1890s

 

1897 - 30-year-old Theodore W. Barhydt comes to Terre Haute to manage the Grand Opera House. He became very successful and was the largest stockholder and president of Lyric Theatre Corporation.

 

 

1900s

 

1907 - Barhydt establishes the Varieties Theatre. This became the premier entertainment venue in the city.

 

1910s

 

1914 - Barhydt notices the popularity of vaudeville and makes plans to open a venue for that purpose.

 

1916 - The Hippodome Theatre opens at a cost of $100,000. This is one of the first theaters designed by John Eberson.

 

1920s

 

1920 - Theodore W. Barhydt sold the Hippodrome and founded the Indiana Theatre Corporation.

 

May 1921 - Construction begins on the Indiana Theatre. John Eberson is called on again but given a freer hand in design as the Indiana cost $1,000,000 to build. Eberson was influenced by a book that he had depicting art and architecture of the Andalusian province of southern Spain. The style on the ceilings and other parts of the building are influenced by designs found on Moorish blankets. 

 

The auditorium was designed without a true balcony; this was to make it more reminiscent of a Roman amphitheater built on a hillside. The continuous rise in the seating also made for better viewing no matter where one sat.

 

The lighting system was mentioned a lot in the media hype leading to the opening. Lights were rheostatically (a continuously variable electrical resistor used to regulate current) controlled and could create any color. Lights could be controlled with a dimmer. The system involved 6,000 light bulbs. The opening night program stated “the lighting effects represent in a wonderful manner the Andalusian sunshine in the outer lobbies while one is in the midst of mystic twilight in the main auditorium.”

 

The original projector was in a glass booth in the center of the auditorium, 78 feet from the screen.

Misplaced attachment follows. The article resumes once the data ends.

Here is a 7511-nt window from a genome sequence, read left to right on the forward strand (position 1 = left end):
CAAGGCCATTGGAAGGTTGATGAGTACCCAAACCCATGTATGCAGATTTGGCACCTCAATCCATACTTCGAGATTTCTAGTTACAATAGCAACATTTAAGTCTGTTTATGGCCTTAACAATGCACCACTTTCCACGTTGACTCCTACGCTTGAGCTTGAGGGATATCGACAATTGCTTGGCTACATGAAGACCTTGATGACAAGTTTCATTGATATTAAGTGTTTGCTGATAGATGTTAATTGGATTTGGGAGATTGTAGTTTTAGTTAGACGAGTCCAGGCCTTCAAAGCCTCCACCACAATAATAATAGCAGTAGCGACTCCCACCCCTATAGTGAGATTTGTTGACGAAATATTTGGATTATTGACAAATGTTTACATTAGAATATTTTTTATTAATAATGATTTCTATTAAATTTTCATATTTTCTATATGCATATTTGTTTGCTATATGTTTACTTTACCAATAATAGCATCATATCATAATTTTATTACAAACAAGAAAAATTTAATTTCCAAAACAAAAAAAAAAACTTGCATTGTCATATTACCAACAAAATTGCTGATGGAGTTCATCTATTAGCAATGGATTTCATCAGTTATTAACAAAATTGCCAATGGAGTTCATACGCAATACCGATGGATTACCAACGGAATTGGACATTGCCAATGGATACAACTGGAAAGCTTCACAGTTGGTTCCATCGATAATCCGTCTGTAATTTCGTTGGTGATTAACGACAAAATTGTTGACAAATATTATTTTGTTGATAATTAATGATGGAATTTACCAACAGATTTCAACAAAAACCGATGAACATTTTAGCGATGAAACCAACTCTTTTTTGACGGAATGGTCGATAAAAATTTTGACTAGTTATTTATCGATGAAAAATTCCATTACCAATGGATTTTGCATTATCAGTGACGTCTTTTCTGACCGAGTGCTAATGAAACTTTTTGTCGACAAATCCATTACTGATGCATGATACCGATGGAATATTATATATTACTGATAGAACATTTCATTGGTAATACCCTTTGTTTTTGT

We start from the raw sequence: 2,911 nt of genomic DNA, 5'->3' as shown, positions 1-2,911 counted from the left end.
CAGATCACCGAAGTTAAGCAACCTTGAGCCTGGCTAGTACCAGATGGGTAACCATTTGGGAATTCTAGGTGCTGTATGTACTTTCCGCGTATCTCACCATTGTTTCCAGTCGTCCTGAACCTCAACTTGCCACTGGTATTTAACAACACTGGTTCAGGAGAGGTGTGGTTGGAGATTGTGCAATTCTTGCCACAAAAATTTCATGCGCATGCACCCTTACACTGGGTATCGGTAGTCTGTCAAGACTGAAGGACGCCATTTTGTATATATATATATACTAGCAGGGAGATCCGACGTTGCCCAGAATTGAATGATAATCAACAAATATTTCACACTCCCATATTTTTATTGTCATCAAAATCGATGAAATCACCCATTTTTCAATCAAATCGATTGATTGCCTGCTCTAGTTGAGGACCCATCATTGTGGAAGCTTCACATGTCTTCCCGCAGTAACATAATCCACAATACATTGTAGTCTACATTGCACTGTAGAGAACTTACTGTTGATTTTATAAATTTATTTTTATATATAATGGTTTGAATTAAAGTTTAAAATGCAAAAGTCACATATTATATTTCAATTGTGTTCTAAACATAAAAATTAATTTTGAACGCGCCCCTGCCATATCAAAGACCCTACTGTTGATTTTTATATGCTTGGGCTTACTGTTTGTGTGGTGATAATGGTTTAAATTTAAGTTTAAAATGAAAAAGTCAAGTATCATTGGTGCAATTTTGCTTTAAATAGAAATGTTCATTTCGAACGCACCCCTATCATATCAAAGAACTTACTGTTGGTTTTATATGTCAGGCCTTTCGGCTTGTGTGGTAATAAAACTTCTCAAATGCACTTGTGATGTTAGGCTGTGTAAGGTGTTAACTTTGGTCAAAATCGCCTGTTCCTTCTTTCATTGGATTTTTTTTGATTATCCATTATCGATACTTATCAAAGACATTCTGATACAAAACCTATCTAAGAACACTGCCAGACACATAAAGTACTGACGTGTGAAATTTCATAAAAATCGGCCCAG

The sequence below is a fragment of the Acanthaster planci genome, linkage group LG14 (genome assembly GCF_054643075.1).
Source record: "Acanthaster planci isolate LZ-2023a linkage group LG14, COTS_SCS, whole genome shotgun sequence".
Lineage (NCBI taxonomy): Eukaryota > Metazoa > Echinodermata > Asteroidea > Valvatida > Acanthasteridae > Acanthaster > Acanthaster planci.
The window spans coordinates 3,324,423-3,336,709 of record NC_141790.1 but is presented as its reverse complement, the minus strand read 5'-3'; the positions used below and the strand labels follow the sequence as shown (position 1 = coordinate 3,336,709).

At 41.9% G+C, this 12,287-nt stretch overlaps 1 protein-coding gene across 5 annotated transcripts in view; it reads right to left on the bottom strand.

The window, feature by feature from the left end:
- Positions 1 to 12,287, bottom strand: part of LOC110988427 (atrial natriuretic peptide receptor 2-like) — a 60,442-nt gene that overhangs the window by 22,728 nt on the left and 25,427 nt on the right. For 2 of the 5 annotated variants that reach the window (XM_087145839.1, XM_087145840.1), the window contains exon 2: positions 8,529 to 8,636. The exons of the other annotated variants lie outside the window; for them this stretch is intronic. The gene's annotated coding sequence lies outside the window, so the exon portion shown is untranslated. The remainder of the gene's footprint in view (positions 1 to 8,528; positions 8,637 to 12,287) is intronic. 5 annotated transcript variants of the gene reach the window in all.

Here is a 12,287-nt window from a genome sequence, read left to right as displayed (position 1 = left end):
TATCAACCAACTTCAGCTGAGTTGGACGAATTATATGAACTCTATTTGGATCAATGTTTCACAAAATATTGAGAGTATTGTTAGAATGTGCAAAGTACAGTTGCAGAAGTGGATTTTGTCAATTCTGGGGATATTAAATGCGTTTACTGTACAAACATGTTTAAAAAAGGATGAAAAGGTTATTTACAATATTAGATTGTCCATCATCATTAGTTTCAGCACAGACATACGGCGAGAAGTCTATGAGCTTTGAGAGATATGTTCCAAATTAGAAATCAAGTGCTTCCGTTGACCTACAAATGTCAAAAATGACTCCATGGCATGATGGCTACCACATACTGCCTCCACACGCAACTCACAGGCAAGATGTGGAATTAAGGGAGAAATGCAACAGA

There was an intercom system so ushers could communicate with others in the auditorium to check on the availability of seats. Part of the system still exits by the entrance doors in the lobby.

 

Eberson also designed Barhydt’s home in Terre Haute which is on South 6th St. The house has the same ornate curved ceilings in many rooms that match the ones in the Indiana Theatre’s lobby. It currently houses the Phi Gamma Delta fraternity of Rose Hulman.

 

January 27, 1922 - Dignitaries are invited for a sneak preview of the Theatre. On this night Barhydt received telegrams from Paramount stars in Hollywood: Bebe Daniels, Gloria Swanson, Rudolph Valentino, Jack Holt, Betty Compton, Wallace Reid, and Adolph Zukor.

 

January 28, 1922 - Grand Opening. Organist: R. Wellington Welch. The “relief” organist was Doris Scully. Movie tickets were 25 cents before 6pm and 40 cents after. A ticket to sit in one of the boxes was 50 cents. Children under 12 were admitted for 10 cents. A 30 piece orchestra played an overture before the movie, Cappy Ricks. There are some accounts the orchestra was actually 20 pieces but the advertisements said 30. The orchestra was directed by Raymond B. Townsley. Old fashioned songs were song by Jackson Murray and Marion Mills. A fashion show with clothing from Siegel’s department store was also held that night. There were five acts of Broadway vaudeville, short subjects, and a prologue.

 

In addition to the lighted peacock on the exterior there was also a large, stuffed peacock that was originally a part of the auditorium decor. It sat in one of the loge boxes. It was probably removed at the same time the exterior one was.

 

Original organ: Wurlitzer 493, a 3/11 style 235. Cost was between $26,000 and $50,000. There was also originally a grand piano in the orchestra pit.

 

The schedule was usually five performances which ran from 1pm to 11pm. The picture would change every Wednesday and Saturday.

 

March 1922 - The theatre is already starting to struggle financially and some staff, such as orchestra members, are started to be let go.

 

Summer 1922 - New ownership: Wabash Theatres Corporation. Organist: W. G. O’Neil (only stayed for a week). Next organist: Emil Velasco.

 

Summer 1923 - New ownership: Consolidated Theatres and Realty. It was during this time that the new owners took down the large peacock on the front of the building. Reasons may have been related to peacocks being bad luck but it was also because the ties to Paramount had been broken. Organist: Dean Armstrong